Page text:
While I’m sure TSA has standards across airports, I have had different experiences while traveling with breastmilk. As one TSA put it, “bad stuff can’t freeze” so my rule of thumb is if it can be frozen, freeze it. At one airport I had to take everything off (including a carrier and sleeping baby, blah!) and be fully patted down because my freezer packs weren’t frozen (in liquid form) when traveling through security. However my breastmilk in liquid form on wasn’t checked although I was told it would be. Freeze if you can!
Bring as little as possible
Depending on where you’re heading you might be able to borrow or rent a car seat, stroller, and/or pack and play instead of hauling them around at the airport. Having fewer things to keep track of and tote from place to place, even if it’s just from baggage claim to the car, is helpful, especially if you’re traveling alone.
When I went on my recent trip, the friend I was visiting has a one-year-old child who is no longer using their infant car seat. They also had a stroller I could clip the car seat into, a pack and play for Willa to sleep in, and even size 1 diapers that they had stored away. It was a huge help and relief to not have to worry about those items.
I haven’t tried it yet, but there is a service called BabyQuip that allows you to rent baby gear in the city you’re traveling to. Check it out if you’re hoping to travel lighter with your infant.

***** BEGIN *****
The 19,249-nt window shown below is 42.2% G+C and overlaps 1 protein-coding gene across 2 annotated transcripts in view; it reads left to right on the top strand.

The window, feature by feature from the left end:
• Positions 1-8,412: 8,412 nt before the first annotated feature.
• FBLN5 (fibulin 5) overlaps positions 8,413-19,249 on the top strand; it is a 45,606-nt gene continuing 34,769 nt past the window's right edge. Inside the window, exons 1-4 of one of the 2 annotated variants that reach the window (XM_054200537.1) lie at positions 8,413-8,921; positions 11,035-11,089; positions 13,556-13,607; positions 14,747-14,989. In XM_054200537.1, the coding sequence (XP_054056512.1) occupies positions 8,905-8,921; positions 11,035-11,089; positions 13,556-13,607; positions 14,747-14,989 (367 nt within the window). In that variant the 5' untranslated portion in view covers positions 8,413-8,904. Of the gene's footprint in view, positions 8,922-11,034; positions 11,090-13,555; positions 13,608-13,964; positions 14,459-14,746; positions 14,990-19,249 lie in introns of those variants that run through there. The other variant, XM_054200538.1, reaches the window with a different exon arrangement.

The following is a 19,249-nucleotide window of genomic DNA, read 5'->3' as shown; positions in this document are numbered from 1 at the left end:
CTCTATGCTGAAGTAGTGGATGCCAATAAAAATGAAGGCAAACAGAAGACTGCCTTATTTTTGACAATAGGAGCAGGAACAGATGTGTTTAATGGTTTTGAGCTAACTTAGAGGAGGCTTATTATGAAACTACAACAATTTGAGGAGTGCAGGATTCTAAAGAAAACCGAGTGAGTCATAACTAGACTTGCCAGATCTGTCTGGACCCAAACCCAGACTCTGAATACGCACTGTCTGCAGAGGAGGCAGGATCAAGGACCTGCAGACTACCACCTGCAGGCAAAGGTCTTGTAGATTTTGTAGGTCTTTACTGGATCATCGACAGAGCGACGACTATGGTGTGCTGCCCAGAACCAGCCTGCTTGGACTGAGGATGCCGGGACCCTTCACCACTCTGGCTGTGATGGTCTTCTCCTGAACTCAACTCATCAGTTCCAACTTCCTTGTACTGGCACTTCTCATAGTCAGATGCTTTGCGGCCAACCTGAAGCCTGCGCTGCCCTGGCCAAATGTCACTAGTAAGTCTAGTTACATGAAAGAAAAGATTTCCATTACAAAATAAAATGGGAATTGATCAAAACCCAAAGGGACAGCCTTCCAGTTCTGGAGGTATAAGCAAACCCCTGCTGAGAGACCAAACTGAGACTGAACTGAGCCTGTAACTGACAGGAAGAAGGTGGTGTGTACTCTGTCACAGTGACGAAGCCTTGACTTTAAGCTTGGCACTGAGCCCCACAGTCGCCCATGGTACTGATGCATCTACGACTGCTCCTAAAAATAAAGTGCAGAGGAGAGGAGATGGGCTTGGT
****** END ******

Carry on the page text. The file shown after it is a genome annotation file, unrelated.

What to bring while traveling with an infant
The obvious things
I don’t think I need to mention wipes, diapers, bottle/breastfeeding supplies, but I will just in case 🙂
Change of outfit
Blowouts happen. Bring an extra pair of clothes for your baby in case they need to change for whatever reason. I recommend a footed onesie so it’s just one piece and they are protected.
Reusable bag or doggy bag
Like I said, blowouts happen. I always have a reusable zipper bag (like this one from Amazon) or a disposable plastic doggy bag (I take them from our stash for our dog) to put dirty clothes, diapers, or whatever else into so my bag doesn’t become a stinky or sticky mess.
When you were little, did your mom give you gum at takeoff and landing to avoid plugged ears? Mine did, and it’s true takeoff and landing can be hard on our ears. If you decide to nurse 20 minutes before boarding like I did, bring a binkie for your baby to have during takeoff and landing to keep their jaw moving and ears unplugged. If you plan on nursing on the plane, try to arrange it to be at takeoff and landing to help their little ears adjust.
My older daughters didn’t take a binkie until they were older and used it to soothe while teething, so I understand if you’re thinking — whelp, they don’t take a binkie! If that’s the case try breast or bottle-feeding during takeoff and landing.
Go with it
At the end of the day, traveling with an infant is really the same as any day with an infant, the very best thing you can do for your sanity is to be ready to roll with it. You’ve got this!!